London’s Deaf Havana have spent a large portion of their 11 year career as the underdogs of the UK rock scene, despite possessing whirlpool’s of talent and charisma; the music industry hasn’t always been overtly kind to the quintet. Subsequently, the bands’ performance at 2014’s Reading and Leeds festival was set to be one of their last. Citing financial pressures and an ever weakening passion for the band – frontman James Veck-Gilodi came close to shutting the doors on Deaf Havana for good.
A lot can change in two and a half years, and the Londoner’s are set to make their return with new record All These Countless Nights. The record is said to be the most lyrically honest James has ever been. But what stands out most from the album is not just lyrical poignancy. Instead, what becomes clear is that Deaf Havana have developed into the kind of band that British rock music so desperately needs; talented, diverse and relentless.
While previous records such as 2013’s Old Souls and 2011’s Fools And Worthless Liars saw the band expand from what was previously a somewhat hardcore band into a more cultured, groove centric band with even the added spice of some country influences – All These Countless Nights is the uncompromisingly strong bridge between sombre acoustic melodies, and alt-rock thumpers.
Singles ‘Sing’ and ‘Trigger’ are simplistic in their manner but heart-warming in their delivery, with big, no-nonsense choruses that are delivered with such self-confidence from Veck-Gilodi that they are certain to become sing-along moments to remember in Deaf Havana’s live set. While ‘L.O.V.E’ and ‘Fever’ feature a more pounding, thicker guitar tone to them which stick to the general conventions of alt-rock yet seem fluid and charismatic at the same time.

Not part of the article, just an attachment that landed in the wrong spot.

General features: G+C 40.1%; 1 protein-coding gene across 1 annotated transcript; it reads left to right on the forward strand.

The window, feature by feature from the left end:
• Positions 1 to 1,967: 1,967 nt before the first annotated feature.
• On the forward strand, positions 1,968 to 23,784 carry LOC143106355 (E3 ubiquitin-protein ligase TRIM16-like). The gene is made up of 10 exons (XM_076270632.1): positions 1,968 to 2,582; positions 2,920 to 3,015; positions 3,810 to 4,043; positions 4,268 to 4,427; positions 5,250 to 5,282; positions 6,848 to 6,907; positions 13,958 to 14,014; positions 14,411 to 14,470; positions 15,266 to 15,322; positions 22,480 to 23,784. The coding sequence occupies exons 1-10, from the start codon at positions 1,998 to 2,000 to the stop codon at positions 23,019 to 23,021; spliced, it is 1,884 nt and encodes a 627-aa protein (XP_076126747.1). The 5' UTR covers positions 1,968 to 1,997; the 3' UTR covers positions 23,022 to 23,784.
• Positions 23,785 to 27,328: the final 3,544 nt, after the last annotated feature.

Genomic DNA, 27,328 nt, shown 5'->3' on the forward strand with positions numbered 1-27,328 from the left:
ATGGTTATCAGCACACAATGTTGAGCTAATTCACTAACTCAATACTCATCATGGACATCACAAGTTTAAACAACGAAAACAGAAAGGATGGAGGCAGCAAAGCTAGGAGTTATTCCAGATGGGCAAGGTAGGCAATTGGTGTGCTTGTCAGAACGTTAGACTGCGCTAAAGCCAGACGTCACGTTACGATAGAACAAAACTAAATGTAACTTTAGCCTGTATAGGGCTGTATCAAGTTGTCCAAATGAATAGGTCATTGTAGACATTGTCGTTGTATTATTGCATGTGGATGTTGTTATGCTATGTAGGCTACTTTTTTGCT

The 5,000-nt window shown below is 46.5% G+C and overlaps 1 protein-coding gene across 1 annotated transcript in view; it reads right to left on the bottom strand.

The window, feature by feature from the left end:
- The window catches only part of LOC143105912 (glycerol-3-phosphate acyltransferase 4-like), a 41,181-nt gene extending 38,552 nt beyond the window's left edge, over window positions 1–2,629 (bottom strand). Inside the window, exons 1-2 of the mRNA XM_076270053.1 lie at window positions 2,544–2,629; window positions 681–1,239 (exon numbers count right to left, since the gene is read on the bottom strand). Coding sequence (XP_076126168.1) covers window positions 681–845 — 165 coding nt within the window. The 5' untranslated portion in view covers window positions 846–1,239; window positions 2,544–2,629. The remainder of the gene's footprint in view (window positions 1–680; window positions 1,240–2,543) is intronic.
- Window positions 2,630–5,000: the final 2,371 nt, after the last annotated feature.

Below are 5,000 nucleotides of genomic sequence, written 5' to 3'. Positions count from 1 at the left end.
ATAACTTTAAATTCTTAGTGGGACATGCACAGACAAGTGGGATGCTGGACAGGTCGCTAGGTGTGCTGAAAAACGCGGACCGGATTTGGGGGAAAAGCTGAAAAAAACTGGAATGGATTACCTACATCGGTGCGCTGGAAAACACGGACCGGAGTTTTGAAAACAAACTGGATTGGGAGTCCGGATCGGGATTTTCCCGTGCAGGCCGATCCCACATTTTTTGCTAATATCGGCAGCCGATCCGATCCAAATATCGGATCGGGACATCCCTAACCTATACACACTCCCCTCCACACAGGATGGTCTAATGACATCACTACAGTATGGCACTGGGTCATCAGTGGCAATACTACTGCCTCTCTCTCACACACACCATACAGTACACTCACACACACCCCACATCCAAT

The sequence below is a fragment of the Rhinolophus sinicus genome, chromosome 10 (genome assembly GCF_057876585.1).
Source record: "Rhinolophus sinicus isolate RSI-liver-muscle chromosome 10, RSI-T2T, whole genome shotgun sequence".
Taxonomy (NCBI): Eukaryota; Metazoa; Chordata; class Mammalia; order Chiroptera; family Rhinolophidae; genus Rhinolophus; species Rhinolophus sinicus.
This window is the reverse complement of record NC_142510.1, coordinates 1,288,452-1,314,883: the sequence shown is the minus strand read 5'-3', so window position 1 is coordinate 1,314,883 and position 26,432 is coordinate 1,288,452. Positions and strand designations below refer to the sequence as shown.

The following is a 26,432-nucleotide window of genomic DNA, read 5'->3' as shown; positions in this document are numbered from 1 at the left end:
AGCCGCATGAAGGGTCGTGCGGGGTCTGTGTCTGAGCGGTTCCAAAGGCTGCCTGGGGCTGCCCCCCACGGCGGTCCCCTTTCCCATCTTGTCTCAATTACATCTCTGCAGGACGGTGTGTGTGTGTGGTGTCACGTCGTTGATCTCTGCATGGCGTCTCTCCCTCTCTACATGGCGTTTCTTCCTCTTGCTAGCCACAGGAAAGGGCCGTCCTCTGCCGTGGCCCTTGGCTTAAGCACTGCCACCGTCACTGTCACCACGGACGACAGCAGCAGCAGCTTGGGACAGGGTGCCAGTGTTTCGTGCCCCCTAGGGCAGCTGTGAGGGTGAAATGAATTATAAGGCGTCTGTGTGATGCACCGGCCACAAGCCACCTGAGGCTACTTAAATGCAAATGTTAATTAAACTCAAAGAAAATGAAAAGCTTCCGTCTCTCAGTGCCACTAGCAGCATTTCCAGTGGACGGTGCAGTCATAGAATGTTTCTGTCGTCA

It’s inside the solemn, acoustic chasms that the record fulfils its potential however. Both ‘Happiness’ and ‘St Paul’s’ flip between heart-numbing verses and cheerful choruses which become instantly relatable. The ability for Deaf Havana to shine acoustically has been present since the formation of the band, but has been mastered here, and is a signifier of the growth that the band have made.
The constant push and pull between acoustic melody and pacey alt-rock runs in fragments pretty much throughout the entirety of All These Countless Nights, and while the two would seem to juxtapose each other, at no point does the record become jarring. Both ‘Pretty Low’ and ‘Like A Ghost’ begin with a flickering lead riff before exploding into an all-encompassing flurry of musicianship, while ‘England’ is more groove centric, with essences of freestyle showmanship standing as examples of how easily the five-piece can change up the pace.
All These Countless Nights is a full bodied, pulsating expression from a band that have been through hardships, but have ultimately come out the other side with the best piece of work they have ever produced. Deaf Havana are a band that seem to have found the perfect balance between pop and alt-rock, the result? An album that could potentially transcend both genres.
Review by Kristian Pugh